There are a few “must see” spots in Maine and Baxter State Park is definitely at the top of the list. Our weekend family trip was to overnight Friday at Roaring Brook, try to see some moose at nearby Sandy Stream Pond, then hike up to Chimney Pond and stay in the bunkhouse Saturday then hike out to Roaring Brook Sunday. Just a quick trip and a first for our kids.
The Park’s reservation system is now on a rolling 4 month system with online services now available (AMAZING, as it used to be snail mail only. Really). I made these reservations in February, and Chimney Pond just opened for summer overnight hikers the day we were there, June 1.
I reserved the bunkhouse at Roaring Brook and Chimney Pond as I thought it may be cold and/or lots of black flies. Amazingly, it turned out steamy hot with a very healthy black fly population.
Sandy Stream Pond did not disappoint. Many moose and our friends had a nice up close encounter with a cow and yearling. The kids swam in the pond with a grand view of the mountain behind them.
Saturday we hiked up to Chimney Pond, which is only 3.3 miles but feels about double that short mileage. Very rocky and steep in places. Katahdin miles are not normal hiking miles, they are LONG. We took our time and took a few water/food breaks. It took us 3 hours to hike from Roaring Brook to Chimney Pond.
The view up from Chimney Pond is amazing. With binoculars we could see hikers on the Knife Edge Trail between Chimney Peak and South Peak hunched over and getting on all fours at times. The wind was very strong at Chimney Pond, it must have been whipping furiously at the top of the mountain. Wanting to check out the wind gusts myself, I thought I’d run/hike up the Saddle Trail.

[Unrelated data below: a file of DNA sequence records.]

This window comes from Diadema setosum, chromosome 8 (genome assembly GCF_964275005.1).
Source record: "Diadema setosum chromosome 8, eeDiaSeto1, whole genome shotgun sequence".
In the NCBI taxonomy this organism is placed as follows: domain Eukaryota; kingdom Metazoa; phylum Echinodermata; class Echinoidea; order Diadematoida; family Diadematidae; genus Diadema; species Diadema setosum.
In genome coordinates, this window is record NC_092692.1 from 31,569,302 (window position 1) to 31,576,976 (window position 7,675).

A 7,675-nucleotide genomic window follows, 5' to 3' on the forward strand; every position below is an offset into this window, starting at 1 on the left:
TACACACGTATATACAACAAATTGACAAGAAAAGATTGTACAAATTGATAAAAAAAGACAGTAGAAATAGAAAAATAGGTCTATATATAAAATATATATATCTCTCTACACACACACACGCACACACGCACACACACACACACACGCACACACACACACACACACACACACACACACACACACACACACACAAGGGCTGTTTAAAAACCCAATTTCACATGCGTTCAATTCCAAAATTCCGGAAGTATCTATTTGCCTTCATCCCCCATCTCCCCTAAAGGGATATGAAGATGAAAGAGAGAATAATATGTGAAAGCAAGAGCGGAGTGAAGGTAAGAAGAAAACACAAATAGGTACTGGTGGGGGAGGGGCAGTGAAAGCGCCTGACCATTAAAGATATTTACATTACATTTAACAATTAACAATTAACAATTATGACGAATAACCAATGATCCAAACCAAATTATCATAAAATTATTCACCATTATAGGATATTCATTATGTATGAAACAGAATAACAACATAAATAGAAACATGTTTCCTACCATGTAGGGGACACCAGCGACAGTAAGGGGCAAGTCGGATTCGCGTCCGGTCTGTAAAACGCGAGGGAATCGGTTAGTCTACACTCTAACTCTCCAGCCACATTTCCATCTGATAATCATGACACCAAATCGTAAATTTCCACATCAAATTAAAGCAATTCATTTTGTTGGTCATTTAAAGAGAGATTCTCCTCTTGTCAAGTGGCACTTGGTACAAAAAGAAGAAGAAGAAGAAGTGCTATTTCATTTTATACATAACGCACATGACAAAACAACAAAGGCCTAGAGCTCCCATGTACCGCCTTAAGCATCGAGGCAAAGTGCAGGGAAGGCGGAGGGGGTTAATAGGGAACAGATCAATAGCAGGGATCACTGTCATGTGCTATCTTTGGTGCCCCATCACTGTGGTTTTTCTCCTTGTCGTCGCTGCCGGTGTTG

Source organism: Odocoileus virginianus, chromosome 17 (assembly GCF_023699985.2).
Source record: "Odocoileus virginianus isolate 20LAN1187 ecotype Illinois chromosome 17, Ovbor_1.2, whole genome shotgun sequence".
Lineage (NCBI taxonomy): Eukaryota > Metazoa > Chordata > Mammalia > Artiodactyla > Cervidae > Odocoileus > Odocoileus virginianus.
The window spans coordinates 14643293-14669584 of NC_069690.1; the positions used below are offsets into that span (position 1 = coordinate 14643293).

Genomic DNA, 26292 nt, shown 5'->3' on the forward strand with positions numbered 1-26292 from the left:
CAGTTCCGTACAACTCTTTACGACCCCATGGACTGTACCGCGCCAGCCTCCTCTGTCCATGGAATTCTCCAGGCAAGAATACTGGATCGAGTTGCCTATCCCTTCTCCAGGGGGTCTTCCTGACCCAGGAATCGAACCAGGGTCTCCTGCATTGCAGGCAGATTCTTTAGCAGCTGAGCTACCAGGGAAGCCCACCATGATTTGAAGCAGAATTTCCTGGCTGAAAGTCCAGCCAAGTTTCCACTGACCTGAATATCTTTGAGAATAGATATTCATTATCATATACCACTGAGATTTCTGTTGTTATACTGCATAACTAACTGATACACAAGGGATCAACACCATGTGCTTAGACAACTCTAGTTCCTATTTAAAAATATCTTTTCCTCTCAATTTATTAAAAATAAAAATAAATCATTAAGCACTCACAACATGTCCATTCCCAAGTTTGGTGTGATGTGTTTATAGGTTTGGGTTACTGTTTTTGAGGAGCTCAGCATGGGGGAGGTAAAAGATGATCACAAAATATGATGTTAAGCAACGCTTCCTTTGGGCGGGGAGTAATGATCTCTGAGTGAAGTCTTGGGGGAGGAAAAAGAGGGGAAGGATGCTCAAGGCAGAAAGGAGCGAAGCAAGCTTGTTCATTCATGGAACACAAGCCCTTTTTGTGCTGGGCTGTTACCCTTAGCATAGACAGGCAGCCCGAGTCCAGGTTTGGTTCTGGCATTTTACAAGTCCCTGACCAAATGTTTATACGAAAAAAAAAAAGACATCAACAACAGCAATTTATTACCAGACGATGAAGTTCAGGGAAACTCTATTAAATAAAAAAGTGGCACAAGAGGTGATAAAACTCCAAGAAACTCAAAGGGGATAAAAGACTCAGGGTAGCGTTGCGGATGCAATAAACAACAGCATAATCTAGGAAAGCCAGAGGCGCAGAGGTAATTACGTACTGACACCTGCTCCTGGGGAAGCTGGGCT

I put on my New Balance 1010 trail shoes and my Nathan running pack with food/water/jacket and trotted out of Chimney Pond and quickly it got way too steep to run. So power hiked it and ran where I could. I just couldn’t figure out why I wasn’t running into hikers coming down off the mountain making their loop back to Roaring Brook. Then I hit snow in a slide area. Snow carved out underneath by melt and rain flow. And no footprints. SO, maybe this trail is closed. It was a short section that I could skirt in some bushes, which I did, then the trail just went straight up. Like I hope to see-my-kids-again steep. I could see the top, maybe two tenths of a mile away so I just kept going knowing it was going to be scary descending. (And folks, the Saddle Trail is the “easy” way up from Chimney Pond to the top of the mountain. I remember it being much easier when I was 24 also.)
I got to the top and it was windy but not horrible. I did have a bit of tableland ahead of me so probably not full force, still I wouldn’t have wanted to be on the exposed Knife Edge or other peaks that day. I looked around a bit then headed straight back down the Saddle Trail.
Steep, scary, and requiring getting very low and using my hands, I slowly went down the steep part, which included a huge swarm of black flies. Pretty funny actually as I couldn’t swat at them it was so steep. I got back to the snow slide area and I just bushwhacked it again then hit the trail. Eventually I got down far enough to trot back into Chimney Pond campground. About 50 minutes and only 1.9 miles. My NB 1010 shoes were super grippy and performed well with a light pack on. I ran into the campground ranger later and heard him telling campers that all trails up the mountain from Chimney Pond are closed. Oopsy.